Scania drives push for Euro 6
SCANIA Australia managing director Mikael Jansson starts the New Year in a buoyant mood about the brand’s future here.
A brown marmorated stink bug outbreak may have kept some Scania ships from docking Down Under last year, but order books remain at record highs for 2019, Mr Jansson revealed at a recent media event.
“Globally there has been a fantastic demand for the products,” said Mr Jansson.
“For us it’s all about total operating economy. It’s still early days for us in Australia, but we are sure that this product will bring more to the bottom line for our customers.”
Mr Jansson said there were nearly 200 new-generation Scania trucks now in the market – Australia was the first country in the world to launch all the different models concurrently – but those numbers pale with 2019 forecasts.
Scania Australia’s new national sales director, Dean del Santo, told journalists the Swedish manufacturer was expecting orders for between 1250 and 1300 trucks by the close of 2018.
Mr Jansson said reaction to Scania’s flexible maintenance program was another highlight last year, as was the customer demand for its suite of standard safety features.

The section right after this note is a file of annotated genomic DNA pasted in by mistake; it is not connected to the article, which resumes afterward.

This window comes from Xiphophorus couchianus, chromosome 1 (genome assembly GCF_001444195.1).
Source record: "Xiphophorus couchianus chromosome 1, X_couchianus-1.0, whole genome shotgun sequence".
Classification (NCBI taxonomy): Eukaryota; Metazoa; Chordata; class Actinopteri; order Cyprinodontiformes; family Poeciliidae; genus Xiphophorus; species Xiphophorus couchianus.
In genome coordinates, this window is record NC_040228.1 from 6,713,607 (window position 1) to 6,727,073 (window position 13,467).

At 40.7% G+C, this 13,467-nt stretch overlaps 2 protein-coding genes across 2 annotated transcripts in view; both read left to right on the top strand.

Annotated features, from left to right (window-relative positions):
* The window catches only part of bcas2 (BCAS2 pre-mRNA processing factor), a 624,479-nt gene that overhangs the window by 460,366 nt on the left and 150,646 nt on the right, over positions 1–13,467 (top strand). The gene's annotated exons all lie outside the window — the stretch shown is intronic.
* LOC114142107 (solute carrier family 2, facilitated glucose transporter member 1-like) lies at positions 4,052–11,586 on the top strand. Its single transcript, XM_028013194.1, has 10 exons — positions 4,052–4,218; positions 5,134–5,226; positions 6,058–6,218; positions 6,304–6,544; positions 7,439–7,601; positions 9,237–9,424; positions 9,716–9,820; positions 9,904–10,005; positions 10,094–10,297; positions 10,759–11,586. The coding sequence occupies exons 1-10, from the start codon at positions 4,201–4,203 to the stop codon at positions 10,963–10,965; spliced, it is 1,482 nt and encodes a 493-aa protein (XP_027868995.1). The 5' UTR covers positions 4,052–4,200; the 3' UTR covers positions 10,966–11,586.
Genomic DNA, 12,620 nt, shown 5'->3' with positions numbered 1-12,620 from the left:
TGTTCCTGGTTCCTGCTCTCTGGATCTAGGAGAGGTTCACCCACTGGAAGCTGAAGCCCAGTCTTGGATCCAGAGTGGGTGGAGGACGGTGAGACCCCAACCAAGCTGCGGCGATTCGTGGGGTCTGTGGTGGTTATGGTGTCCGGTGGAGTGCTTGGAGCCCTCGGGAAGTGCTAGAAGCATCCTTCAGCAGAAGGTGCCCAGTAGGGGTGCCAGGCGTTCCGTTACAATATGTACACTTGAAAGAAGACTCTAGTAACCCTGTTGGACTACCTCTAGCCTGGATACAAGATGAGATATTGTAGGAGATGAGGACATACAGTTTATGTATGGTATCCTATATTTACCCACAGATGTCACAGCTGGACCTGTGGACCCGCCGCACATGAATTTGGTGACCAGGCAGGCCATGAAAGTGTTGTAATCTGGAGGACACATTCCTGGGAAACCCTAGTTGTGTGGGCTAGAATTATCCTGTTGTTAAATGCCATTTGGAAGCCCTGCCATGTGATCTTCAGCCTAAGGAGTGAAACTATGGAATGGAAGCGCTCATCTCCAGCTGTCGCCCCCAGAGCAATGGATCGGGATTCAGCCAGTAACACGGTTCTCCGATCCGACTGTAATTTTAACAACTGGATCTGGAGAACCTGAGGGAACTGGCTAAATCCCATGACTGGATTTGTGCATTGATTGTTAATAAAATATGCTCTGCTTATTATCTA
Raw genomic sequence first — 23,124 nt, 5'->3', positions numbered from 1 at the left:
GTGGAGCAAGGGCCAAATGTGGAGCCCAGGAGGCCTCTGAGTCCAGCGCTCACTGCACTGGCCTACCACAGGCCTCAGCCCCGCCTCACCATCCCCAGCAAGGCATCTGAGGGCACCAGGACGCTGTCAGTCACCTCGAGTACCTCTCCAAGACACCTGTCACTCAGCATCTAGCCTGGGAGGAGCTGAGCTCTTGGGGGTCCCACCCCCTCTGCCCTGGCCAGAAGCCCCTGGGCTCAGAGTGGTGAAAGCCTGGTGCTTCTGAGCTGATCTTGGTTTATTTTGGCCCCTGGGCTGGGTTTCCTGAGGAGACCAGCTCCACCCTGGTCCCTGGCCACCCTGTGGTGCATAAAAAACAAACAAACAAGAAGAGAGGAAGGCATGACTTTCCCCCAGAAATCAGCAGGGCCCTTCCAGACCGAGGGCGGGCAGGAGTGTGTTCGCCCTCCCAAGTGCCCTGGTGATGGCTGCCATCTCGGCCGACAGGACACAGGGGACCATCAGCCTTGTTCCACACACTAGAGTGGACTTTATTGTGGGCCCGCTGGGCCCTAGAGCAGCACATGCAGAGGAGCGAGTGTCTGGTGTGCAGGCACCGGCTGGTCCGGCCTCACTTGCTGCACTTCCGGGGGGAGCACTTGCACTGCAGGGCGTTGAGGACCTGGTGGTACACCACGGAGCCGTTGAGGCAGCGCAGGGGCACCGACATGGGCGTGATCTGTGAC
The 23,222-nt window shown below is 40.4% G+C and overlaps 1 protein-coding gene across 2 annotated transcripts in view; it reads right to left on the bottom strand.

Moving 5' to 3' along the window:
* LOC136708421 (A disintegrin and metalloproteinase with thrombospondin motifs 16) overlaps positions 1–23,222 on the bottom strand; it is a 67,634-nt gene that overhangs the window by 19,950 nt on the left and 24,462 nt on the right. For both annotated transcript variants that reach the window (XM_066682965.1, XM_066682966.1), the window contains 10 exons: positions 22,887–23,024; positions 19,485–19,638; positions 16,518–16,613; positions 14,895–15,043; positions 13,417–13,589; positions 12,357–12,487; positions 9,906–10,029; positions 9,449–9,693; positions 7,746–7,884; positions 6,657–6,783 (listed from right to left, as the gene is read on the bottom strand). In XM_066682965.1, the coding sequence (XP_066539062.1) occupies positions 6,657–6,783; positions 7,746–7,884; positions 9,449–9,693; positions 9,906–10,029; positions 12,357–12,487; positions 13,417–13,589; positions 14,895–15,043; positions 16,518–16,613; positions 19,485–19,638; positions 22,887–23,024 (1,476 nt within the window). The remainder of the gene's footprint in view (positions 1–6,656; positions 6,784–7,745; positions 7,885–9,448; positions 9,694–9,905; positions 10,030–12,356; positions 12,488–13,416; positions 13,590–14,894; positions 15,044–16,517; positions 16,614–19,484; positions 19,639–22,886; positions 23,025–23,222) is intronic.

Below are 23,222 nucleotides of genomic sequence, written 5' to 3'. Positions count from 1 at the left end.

“I’m very pleased that safety is very much on the agenda here in Australia, more than in Europe I would say, but I’m sorry to say that sustainability is not.
“Scania is very much around driving the shift toward sustainable transport solutions and I must say it’s a pity that we have not yet a decision around Euro 6 in this country.
“I was a bit surprised to see Euro 0 running in the big cities; whatever we can do we would like to push this in a more sustainable direction.”
On the sustainability innovation front, Mr Jansson said Scania will have hybrid trucks and ethanol buses running in Australia in 2019.
“There will be some other new concepts for Australia that we will present at the Brisbane Truck Show (May 16-19).”
Meanwhile, Scania is testing a new generation autonomous transport system at Rio Tinto’s Dampier Salt operations in Western Australia.
The first phase of the trial started in August last year and involves a Scania XT 8x4 autonomous tipper truck working separately from Dampier’s active operations.
During this initial stage, a safety driver rides in the vehicle to observe the truck’s performance and, if necessary, intervenes.
In subsequent phases, additional autonomous Scania trucks will be added to develop vehicle-vehicle awareness and intelligent fleet supervisory controls, says the manufacturer.
SUSTAINABILITY FIRST: Mikael Jansson Scania Australia MD with the new NTG R 620 V8.